If you are building or extending a home in Victoria, one very important consideration is your property’s BAL – the Bushfire Attack Level.
The regulations surrounding BAL were changed after the devastating 2009 Victorian bushfires, with the aim of improving the ability of new buildings to withstand bushfire attack. So how do you discover your property’s BAL rating? And once you do, how will it impact on your choices when it comes to designing and building your new home?
There are six BAL categories ranging from low to extreme risk. As the risk of bushfires impacting your property increases, so do the construction requirements for your new home.
All new homes and additions must have a BAL assessment before any planning or building permits can be issued. If you have an existing home, you can get a BAL assessment done, but you are not bound by the results and can choose to implement the recommended safety features or not.
Discovering your BAL
When you decide to build, one of the first things you’ll need to know is the BAL of your property. You can get an assessment done by an engineer of fire assessor when you buy a property and some building companies will include the BAL assessment as part of their pre-contract process.
There are also simple guides you can follow to assess your BAL on your own, but be aware that the result will be an indication only and will still require approval from a building surveyor.
How is BAL assessed?
The BAL assessment is based on a combination of factors relating to bushfire risk. These include your Fire Danger Index (FDI), the type of vegetation, your home’s proximity to it and the slope of the site.
The FDI is a measure of the probability of a bushfire starting, how fast it will spread and how difficult it will be to contain. Victoria has a simplified method where there are two levels: 50 in alpine areas and 100 elsewhere.
The vegetation on your site will be classified into one of seven types. These are forest, woodland, shrubland, scrub, mallee/mulga, rainforest or grassland.
To determine the distance between the vegetation and your home or proposed building site, a measurement is taken from the edge of the vegetation to the closest external wall or supporting post in the case of a car port or deck.
The slope of the land is important as it has a direct influence on the severity of a bushfire. For BAL, it’s the slope under the classified vegetation rather than the slope between the building and vegetation that is assessed.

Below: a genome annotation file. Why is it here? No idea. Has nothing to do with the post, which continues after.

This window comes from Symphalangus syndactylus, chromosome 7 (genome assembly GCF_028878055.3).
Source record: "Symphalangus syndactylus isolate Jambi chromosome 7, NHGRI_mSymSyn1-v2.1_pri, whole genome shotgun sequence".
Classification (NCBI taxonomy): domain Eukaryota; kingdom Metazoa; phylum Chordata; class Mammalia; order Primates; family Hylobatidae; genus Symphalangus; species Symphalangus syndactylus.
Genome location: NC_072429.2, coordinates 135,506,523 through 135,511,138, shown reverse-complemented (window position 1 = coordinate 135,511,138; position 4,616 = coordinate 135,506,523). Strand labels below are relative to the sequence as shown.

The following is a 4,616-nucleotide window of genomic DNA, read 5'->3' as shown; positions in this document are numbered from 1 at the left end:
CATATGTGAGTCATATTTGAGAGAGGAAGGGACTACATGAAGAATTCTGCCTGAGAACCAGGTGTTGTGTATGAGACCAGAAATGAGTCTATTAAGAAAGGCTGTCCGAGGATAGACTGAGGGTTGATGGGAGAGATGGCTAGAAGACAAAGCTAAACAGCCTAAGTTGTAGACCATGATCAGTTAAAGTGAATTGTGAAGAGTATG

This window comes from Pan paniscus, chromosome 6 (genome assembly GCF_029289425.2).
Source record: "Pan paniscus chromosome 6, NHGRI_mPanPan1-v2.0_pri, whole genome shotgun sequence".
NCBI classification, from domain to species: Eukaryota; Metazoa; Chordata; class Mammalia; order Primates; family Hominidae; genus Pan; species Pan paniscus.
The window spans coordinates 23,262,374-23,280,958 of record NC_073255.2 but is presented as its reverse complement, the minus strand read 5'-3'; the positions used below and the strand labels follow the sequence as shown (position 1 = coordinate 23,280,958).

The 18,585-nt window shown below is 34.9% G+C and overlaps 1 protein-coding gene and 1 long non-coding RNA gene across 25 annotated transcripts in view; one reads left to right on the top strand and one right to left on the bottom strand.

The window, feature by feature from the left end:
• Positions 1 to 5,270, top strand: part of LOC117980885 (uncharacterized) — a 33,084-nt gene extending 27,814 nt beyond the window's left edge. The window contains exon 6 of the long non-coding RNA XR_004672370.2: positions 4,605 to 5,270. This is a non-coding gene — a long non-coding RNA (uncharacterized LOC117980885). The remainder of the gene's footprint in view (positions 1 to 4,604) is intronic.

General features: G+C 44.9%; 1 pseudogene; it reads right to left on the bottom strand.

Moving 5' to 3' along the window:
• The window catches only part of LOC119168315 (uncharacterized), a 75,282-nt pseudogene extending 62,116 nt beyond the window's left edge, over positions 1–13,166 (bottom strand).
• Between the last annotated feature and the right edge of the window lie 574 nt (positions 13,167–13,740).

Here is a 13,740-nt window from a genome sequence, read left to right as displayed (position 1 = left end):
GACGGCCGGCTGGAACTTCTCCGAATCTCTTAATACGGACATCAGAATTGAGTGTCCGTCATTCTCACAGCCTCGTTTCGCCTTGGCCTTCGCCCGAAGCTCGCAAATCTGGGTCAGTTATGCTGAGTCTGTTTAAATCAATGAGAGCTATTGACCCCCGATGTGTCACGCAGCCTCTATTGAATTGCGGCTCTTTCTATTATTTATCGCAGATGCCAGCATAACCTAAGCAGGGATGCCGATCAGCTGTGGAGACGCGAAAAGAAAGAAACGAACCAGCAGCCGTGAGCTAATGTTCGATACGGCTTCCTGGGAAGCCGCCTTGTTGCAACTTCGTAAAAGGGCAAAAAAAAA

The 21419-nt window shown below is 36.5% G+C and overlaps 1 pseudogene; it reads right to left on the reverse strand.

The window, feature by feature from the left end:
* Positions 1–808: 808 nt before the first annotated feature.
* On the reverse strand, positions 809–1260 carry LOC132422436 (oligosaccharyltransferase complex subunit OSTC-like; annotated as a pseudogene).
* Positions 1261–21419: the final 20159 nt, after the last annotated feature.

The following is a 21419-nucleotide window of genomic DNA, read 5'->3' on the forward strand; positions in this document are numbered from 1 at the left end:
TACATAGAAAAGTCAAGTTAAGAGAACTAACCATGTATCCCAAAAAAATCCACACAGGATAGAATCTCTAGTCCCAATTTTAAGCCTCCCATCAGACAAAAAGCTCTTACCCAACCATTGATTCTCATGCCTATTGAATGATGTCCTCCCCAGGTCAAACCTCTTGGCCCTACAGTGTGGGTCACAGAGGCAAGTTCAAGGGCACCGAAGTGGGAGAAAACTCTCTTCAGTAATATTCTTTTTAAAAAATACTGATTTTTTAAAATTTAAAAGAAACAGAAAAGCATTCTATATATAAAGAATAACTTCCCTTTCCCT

The findings from these areas are then combined to determine your BAL rating.
What does my BAL rating mean?
Your BAL rating will impact on a number of factors when you are building. The six BAL ratings each have their own specifications and requirements attached to them.
BAL-LOW: No special construction requirements.
BAL-12.5 and BAL-19: Special requirements relating to external walls, windows and doors, roofs, verandahs and decks.
BAL-29, BAL-40 and BAL-FZ: Special requirements for subfloor supports, floors, external walls, windows and doors, roofs, verandahs and decks.
These requirements include regulations on the type of materials that must be used (such as non-combustible timber or toughened glass) and the inclusion of extra safety features (like bushfire shutters or weather strips).
One important thing to keep in mind is that the BAL rating requirements are a variable cost upgrade for any new home project, regardless of builder. Project costs cannot be fixed until the BAL rating has been completed, and BAL and energy ratings are the 2 main price variables on any new home project.
Knowing your BAL and building your dream home
Once you know your BAL rating you can start planning, designing and building the home of your dreams!
Throughout the process make sure that everyone involved – your architect, designer and builder - are all aware of the requirements associated with your BAL rating and that they work with you to get the best possible result.
Do you have any questions about BAL ratings? Leave your comment below and a member of our team will provide the answers.